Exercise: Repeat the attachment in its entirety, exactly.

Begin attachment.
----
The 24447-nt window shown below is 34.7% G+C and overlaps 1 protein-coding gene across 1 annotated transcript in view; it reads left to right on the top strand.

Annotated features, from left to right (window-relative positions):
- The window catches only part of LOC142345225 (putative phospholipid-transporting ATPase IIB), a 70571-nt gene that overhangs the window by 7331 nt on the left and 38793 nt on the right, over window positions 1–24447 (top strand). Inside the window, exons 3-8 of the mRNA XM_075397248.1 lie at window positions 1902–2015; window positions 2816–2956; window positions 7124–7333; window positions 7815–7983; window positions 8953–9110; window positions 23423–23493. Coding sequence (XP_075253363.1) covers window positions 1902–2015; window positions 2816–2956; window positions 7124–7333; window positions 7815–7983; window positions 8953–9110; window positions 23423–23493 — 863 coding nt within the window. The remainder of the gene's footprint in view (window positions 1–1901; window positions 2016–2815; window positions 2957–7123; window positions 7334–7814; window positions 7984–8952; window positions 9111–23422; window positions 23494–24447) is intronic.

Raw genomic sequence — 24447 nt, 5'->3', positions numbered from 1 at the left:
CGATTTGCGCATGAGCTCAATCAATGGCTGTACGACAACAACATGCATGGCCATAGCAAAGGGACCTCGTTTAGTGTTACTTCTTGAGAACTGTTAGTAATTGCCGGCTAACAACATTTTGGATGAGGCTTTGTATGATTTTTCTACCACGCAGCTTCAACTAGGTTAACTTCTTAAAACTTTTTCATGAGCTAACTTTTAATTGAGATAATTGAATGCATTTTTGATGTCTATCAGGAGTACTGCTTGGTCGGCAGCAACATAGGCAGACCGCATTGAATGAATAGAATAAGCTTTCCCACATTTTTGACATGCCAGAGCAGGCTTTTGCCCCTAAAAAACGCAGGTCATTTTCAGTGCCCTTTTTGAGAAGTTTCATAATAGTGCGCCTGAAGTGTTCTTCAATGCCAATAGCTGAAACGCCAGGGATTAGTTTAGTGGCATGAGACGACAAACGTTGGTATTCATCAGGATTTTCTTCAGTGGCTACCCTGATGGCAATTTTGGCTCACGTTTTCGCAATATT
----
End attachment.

The 24447-nt window shown below is 34.7% G+C and overlaps 1 protein-coding gene across 1 annotated transcript in view; it reads left to right on the top strand.

Annotated features, from left to right (window-relative positions):
- The window catches only part of LOC142345225 (putative phospholipid-transporting ATPase IIB), a 70571-nt gene that overhangs the window by 7331 nt on the left and 38793 nt on the right, over window positions 1–24447 (top strand). Inside the window, exons 3-8 of the mRNA XM_075397248.1 lie at window positions 1902–2015; window positions 2816–2956; window positions 7124–7333; window positions 7815–7983; window positions 8953–9110; window positions 23423–23493. Coding sequence (XP_075253363.1) covers window positions 1902–2015; window positions 2816–2956; window positions 7124–7333; window positions 7815–7983; window positions 8953–9110; window positions 23423–23493 — 863 coding nt within the window. The remainder of the gene's footprint in view (window positions 1–1901; window positions 2016–2815; window positions 2957–7123; window positions 7334–7814; window positions 7984–8952; window positions 9111–23422; window positions 23494–24447) is intronic.

Raw genomic sequence — 24447 nt, 5'->3', positions numbered from 1 at the left:
CGATTTGCGCATGAGCTCAATCAATGGCTGTACGACAACAACATGCATGGCCATAGCAAAGGGACCTCGTTTAGTGTTACTTCTTGAGAACTGTTAGTAATTGCCGGCTAACAACATTTTGGATGAGGCTTTGTATGATTTTTCTACCACGCAGCTTCAACTAGGTTAACTTCTTAAAACTTTTTCATGAGCTAACTTTTAATTGAGATAATTGAATGCATTTTTGATGTCTATCAGGAGTACTGCTTGGTCGGCAGCAACATAGGCAGACCGCATTGAATGAATAGAATAAGCTTTCCCACATTTTTGACATGCCAGAGCAGGCTTTTGCCCCTAAAAAACGCAGGTCATTTTCAGTGCCCTTTTTGAGAAGTTTCATAATAGTGCGCCTGAAGTGTTCTTCAATGCCAATAGCTGAAACGCCAGGGATTAGTTTAGTGGCATGAGACGACAAACGTTGGTATTCATCAGGATTTTCTTCAGTGGCTACCCTGATGGCAATTTTGGCTCACGTTTTCGCAATATT